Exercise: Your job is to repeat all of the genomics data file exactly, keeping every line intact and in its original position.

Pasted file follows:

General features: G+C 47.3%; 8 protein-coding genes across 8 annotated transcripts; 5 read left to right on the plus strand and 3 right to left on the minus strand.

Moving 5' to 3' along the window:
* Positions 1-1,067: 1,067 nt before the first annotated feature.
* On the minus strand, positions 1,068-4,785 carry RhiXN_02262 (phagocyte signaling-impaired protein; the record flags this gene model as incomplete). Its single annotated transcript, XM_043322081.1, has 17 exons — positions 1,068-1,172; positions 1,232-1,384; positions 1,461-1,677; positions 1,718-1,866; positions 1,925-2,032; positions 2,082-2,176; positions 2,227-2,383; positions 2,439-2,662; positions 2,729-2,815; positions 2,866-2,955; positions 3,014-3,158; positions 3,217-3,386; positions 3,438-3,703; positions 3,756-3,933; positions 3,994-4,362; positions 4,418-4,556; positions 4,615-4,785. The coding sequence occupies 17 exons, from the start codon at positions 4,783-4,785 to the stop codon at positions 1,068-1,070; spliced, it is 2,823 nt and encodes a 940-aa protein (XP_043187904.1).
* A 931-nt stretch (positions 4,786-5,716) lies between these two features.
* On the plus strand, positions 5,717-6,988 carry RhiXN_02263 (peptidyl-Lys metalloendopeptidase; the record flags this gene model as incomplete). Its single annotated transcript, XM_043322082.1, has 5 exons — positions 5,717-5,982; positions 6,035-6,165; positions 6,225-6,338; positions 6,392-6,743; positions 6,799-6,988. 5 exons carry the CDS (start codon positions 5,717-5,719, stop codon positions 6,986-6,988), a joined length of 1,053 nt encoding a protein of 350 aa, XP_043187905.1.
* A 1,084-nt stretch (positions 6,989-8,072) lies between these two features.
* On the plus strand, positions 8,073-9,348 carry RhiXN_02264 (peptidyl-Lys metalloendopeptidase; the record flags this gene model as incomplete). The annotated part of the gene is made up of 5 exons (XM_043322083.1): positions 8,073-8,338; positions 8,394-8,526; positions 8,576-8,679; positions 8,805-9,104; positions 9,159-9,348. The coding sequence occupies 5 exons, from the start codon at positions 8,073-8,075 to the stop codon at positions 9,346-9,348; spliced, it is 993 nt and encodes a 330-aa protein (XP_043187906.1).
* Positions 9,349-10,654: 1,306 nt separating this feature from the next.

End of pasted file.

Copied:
General features: G+C 47.3%; 8 protein-coding genes across 8 annotated transcripts; 5 read left to right on the plus strand and 3 right to left on the minus strand.

Moving 5' to 3' along the window:
* Positions 1-1,067: 1,067 nt before the first annotated feature.
* On the minus strand, positions 1,068-4,785 carry RhiXN_02262 (phagocyte signaling-impaired protein; the record flags this gene model as incomplete). Its single annotated transcript, XM_043322081.1, has 17 exons — positions 1,068-1,172; positions 1,232-1,384; positions 1,461-1,677; positions 1,718-1,866; positions 1,925-2,032; positions 2,082-2,176; positions 2,227-2,383; positions 2,439-2,662; positions 2,729-2,815; positions 2,866-2,955; positions 3,014-3,158; positions 3,217-3,386; positions 3,438-3,703; positions 3,756-3,933; positions 3,994-4,362; positions 4,418-4,556; positions 4,615-4,785. The coding sequence occupies 17 exons, from the start codon at positions 4,783-4,785 to the stop codon at positions 1,068-1,070; spliced, it is 2,823 nt and encodes a 940-aa protein (XP_043187904.1).
* A 931-nt stretch (positions 4,786-5,716) lies between these two features.
* On the plus strand, positions 5,717-6,988 carry RhiXN_02263 (peptidyl-Lys metalloendopeptidase; the record flags this gene model as incomplete). Its single annotated transcript, XM_043322082.1, has 5 exons — positions 5,717-5,982; positions 6,035-6,165; positions 6,225-6,338; positions 6,392-6,743; positions 6,799-6,988. 5 exons carry the CDS (start codon positions 5,717-5,719, stop codon positions 6,986-6,988), a joined length of 1,053 nt encoding a protein of 350 aa, XP_043187905.1.
* A 1,084-nt stretch (positions 6,989-8,072) lies between these two features.
* On the plus strand, positions 8,073-9,348 carry RhiXN_02264 (peptidyl-Lys metalloendopeptidase; the record flags this gene model as incomplete). The annotated part of the gene is made up of 5 exons (XM_043322083.1): positions 8,073-8,338; positions 8,394-8,526; positions 8,576-8,679; positions 8,805-9,104; positions 9,159-9,348. The coding sequence occupies 5 exons, from the start codon at positions 8,073-8,075 to the stop codon at positions 9,346-9,348; spliced, it is 993 nt and encodes a 330-aa protein (XP_043187906.1).
* Positions 9,349-10,654: 1,306 nt separating this feature from the next.